“Of the 22.2 million people in need of treatment for drug abuse in 2012, only about 1.2 million actually received the treatment they needed.” Yet still as a nation and government, we chose to throw our money at the incarceration of our citizens and the prevention of drugs coming across our borders. In 2012, according to www.drugpolicy.org, 1.55 million Americans were incarcerated for nonviolent drug charges. Of these, 749,825 were arrested for marijuana violation. And of that, 658,231 of them were for possession. According to an article by The Washington Post, “The average inmate in minimumsecurity federal prison costs $21,000 each year.” That equates to $13.8 billion spent on taxpayers for possession charges. We are willing to spend that much money on the incarceration of citizens for a drug that will eventually be legal, yet when it comes to treatment we’re not even close to this single line item. We have been fighting this war for a while and with very little results. It is about time that as a country and people we get down off our high horse and start looking at what other countries are doing, and whether it works. This is an idea we began to explore a few years ago — it’s time for us to do that once again.
Battle for the Buzzkill
COLUMN BY DALE HUMMEL
hether it’s the over the counter medication for a simple head cold, high potency prescriptions for illness and allergies, or illicit street drugs for a quick high, Americans seem to feel the need to self-medicate themselves in order to cope with life’s problems. Many people require medication prescribed by their physician to live and enjoy a normal life; however, there are those people who claim to use some medications and illicit drugs for their “recreational” use. Many of us have experienced a time of “chemical experimentation,” and our youth may have enjoyed a few parties while being drunk and/or high. However, many of us have grown up, matured, and no longer need the aid of recreational drugs. Unfortunately, the effects of overdoses have caused an increase in drug related deaths. According to www.latimes.com, in 2009 drugs surpassed auto accidents in causes of death. About 37,485 people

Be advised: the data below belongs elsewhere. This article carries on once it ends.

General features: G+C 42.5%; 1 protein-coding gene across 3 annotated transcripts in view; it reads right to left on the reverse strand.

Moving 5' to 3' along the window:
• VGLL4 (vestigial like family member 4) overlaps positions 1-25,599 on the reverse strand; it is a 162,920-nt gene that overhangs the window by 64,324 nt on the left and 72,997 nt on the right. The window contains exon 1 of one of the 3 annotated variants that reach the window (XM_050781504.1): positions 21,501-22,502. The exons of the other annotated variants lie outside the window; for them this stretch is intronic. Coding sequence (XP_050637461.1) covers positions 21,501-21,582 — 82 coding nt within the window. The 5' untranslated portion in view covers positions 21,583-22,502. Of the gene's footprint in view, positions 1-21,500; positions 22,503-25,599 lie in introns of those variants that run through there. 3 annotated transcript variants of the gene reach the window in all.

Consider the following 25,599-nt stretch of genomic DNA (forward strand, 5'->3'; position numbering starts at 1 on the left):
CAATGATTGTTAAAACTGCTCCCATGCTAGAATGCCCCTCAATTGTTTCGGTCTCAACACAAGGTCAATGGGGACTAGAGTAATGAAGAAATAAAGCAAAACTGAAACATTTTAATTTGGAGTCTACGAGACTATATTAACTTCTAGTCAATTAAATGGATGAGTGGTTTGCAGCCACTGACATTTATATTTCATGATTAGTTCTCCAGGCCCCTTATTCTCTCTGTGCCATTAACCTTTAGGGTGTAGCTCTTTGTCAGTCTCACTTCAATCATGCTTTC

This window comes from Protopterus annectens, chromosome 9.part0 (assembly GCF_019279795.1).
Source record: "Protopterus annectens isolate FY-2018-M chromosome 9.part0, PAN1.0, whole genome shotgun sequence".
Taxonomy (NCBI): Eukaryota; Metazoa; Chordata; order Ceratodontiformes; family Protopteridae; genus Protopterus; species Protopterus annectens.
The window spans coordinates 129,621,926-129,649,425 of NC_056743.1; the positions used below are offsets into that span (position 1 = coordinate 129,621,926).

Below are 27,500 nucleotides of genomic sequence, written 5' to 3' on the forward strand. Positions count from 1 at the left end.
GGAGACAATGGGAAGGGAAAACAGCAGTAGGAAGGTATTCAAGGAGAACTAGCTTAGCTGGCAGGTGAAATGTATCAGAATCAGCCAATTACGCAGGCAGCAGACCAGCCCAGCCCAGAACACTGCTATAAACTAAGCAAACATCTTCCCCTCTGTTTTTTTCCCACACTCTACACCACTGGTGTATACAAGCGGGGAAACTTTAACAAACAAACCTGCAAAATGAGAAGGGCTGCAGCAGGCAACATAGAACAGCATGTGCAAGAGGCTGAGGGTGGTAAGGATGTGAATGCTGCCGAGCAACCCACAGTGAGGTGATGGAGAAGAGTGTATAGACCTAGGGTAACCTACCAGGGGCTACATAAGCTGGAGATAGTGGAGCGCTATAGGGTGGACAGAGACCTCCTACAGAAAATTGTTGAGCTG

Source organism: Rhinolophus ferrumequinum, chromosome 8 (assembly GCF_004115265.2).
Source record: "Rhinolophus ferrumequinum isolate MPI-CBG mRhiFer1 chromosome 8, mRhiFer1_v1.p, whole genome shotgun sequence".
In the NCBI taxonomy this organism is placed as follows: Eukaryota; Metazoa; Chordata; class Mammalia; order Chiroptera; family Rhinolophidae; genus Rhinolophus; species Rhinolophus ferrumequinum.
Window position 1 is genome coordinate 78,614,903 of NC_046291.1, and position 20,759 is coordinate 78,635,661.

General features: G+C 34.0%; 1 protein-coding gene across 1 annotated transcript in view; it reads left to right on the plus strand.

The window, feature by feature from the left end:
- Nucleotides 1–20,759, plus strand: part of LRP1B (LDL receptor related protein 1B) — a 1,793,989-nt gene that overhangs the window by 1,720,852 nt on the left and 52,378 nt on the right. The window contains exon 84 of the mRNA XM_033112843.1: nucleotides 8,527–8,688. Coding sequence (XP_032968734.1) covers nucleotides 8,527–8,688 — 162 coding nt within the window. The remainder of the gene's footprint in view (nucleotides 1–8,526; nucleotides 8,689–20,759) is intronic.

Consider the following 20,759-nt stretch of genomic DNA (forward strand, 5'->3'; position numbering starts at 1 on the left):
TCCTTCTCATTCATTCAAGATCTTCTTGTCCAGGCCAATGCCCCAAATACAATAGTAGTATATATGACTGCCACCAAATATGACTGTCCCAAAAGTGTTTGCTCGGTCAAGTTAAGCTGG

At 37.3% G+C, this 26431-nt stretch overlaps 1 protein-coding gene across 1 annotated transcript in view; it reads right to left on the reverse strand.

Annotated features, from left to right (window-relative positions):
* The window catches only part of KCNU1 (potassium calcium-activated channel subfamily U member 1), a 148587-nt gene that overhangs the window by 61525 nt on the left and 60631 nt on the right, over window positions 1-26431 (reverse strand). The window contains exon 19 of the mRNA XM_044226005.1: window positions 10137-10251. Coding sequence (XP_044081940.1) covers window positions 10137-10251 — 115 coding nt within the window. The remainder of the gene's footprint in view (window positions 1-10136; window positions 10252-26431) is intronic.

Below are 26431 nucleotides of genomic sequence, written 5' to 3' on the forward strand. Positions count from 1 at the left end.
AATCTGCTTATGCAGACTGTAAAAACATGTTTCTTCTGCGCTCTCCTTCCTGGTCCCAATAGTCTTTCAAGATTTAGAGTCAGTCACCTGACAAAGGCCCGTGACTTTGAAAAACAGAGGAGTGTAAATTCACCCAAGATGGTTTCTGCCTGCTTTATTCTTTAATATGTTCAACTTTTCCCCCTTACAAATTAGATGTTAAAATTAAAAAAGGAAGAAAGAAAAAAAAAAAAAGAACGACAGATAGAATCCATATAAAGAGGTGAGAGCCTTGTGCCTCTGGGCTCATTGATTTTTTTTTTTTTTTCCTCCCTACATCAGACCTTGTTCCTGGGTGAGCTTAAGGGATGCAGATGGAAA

nationally were killed due to drugs. We all know drugs can, and do, destroy lifestyles and lives; in Clackamas County drug deaths increased by 30 percent in 2013. Oregonlive.com tells us that even though heroin and cocaine use has somewhat declined, meth has gone up by 32 percent bringing the death toll to 222 in Clackamas County alone. How do we combat the chemical intrusion that kills so many people? That is a question, I believe, that has no easy answer. Unfortunately, we’ve been battling drug use and overdoses for quite some time. In the 1870s the first laws were put into effect to control the use of opium, while the early 1900s saw the first laws directed at cocaine use, and marijuana laws first began enforcement in the 1910s and ‘20s.